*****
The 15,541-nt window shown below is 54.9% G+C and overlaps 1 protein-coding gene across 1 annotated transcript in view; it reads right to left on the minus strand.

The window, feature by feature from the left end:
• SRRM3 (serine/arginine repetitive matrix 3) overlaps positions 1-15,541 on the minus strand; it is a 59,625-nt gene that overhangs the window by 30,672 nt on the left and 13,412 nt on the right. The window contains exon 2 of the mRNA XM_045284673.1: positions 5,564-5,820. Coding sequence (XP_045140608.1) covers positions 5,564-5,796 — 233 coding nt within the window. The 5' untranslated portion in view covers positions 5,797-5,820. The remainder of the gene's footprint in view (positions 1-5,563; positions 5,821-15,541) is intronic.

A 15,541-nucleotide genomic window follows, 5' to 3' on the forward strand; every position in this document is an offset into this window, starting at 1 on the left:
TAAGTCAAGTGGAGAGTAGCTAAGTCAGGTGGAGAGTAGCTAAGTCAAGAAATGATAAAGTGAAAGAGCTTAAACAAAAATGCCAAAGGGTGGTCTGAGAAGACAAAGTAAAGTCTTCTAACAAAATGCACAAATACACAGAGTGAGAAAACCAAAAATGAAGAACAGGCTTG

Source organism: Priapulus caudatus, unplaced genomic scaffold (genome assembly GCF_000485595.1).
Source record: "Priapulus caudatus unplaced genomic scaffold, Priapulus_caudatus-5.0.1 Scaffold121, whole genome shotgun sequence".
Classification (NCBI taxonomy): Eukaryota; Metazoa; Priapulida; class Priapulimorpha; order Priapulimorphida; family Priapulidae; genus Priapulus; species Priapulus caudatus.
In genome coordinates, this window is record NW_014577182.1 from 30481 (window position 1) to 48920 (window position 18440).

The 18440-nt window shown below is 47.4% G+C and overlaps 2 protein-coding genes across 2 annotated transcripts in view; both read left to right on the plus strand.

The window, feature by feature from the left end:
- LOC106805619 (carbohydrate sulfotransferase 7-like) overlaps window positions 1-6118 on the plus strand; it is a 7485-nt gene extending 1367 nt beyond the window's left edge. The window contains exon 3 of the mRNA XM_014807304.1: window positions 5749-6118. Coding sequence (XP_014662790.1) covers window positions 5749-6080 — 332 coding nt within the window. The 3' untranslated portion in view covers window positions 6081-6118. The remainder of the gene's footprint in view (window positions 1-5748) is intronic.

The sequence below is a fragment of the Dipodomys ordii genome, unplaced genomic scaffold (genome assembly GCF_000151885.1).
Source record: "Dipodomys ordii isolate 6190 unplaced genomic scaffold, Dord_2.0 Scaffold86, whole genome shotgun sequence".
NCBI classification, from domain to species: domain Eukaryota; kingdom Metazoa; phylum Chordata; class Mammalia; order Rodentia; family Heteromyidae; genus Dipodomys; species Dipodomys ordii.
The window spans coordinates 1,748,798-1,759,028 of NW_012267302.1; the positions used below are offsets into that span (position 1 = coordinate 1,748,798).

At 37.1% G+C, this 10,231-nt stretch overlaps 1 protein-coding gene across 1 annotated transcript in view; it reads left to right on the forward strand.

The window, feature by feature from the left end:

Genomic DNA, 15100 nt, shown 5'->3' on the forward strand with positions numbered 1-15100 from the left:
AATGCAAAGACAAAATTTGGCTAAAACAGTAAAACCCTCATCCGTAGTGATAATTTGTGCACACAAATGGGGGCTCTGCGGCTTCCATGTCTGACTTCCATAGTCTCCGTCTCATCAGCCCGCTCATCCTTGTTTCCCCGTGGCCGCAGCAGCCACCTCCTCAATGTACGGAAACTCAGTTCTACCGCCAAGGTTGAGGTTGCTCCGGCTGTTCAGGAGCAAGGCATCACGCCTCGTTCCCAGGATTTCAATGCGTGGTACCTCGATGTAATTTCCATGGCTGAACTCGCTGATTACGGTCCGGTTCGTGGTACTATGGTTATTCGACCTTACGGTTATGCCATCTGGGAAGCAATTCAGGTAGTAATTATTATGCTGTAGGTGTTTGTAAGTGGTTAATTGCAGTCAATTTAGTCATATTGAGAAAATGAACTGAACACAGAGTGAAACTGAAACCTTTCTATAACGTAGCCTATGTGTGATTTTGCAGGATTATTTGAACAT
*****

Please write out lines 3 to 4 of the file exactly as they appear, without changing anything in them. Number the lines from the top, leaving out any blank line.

• SRRM3 (serine/arginine repetitive matrix 3) overlaps positions 1-15,541 on the minus strand; it is a 59,625-nt gene that overhangs the window by 30,672 nt on the left and 13,412 nt on the right. The window contains exon 2 of the mRNA XM_045284673.1: positions 5,564-5,820. Coding sequence (XP_045140608.1) covers positions 5,564-5,796 — 233 coding nt within the window. The 5' untranslated portion in view covers positions 5,797-5,820. The remainder of the gene's footprint in view (positions 1-5,563; positions 5,821-15,541) is intronic.

A 15,541-nucleotide genomic window follows, 5' to 3' on the forward strand; every position in this document is an offset into this window, starting at 1 on the left: